Maine lobsta’ bust?

This editorial appeared in the Portland Press Herald.

There is an economic principle that's usually attributed to Herbert Stein, who worked for the Nixon administration and The Wall Street Journal: “If something can't keep going forever, it won't.

Maine's lobster industry is near the peak of a historic boom, making it the state's most lucrative fishery. In the last 30 years, lobster landings have increased from 20 million pounds a year to 130 million. No one expects the catch to keep growing forever. The question is not whether it will decline, but when.

Scientists from the Gulf of Maine Research Institute, the University of Maine and the National Oceanic and Atmospheric Administration have applied computer modeling to that question and have proposed an answer. In a report issued last month, they identified 2014 as the peak of the lobster population and predicted a long, slow decline of 40 to 62 percent by 2030, with the catch returning to 1990s’ levels.

The Maine Department of Marine Resources has disputed the study. Since no one was able to predict the historic rise in the lobster population, Commissioner Patrick Keliher said, he doubts the ability of scientists to accurately predict their decline.

He's right, but there is plenty of reason to take this report seriously and use it as a planning tool. Carbon pollution created by human activity is making the planet warmer, and few places on Earth are warming faster than the Gulf of Maine. Water temperature plays a well-established if not completely understood role in lobster population growth. Maine lobster harvesters have documented the warming temperatures here, and have witnessed the species' disappearance from even warmer waters like Long Island Sound and Massachusetts Bay, where they used to be plentiful.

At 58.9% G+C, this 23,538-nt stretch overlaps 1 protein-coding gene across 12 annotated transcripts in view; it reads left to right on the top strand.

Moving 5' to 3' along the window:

The most prolific lobster fishing grounds in Maine waters have shifted north and east in a generation, from Casco Bay to Stonington. In another generation, it could move away from the coast of Maine entirely.

The study also documented how Maine lobstermen's self-imposed conservation measures, like throwing back oversized lobsters and females with eggs, has contributed to the boom and will soften the decline.

But while the industry is still enjoying this historic peak, it makes sense for the state to remember Stein's law, and get serious about planning for what's next.

This lobster boom can't keep going forever, so it's right to assume that it won't.


The editorial board is composed of the publisher and four journalists of varied editing and reporting backgrounds. The board's discussions and information gained from its meetings with political, civic, and business leaders drive the institutional voice of The Day, as expressed in its editorials. The editorial department operates separately from the newsroom.


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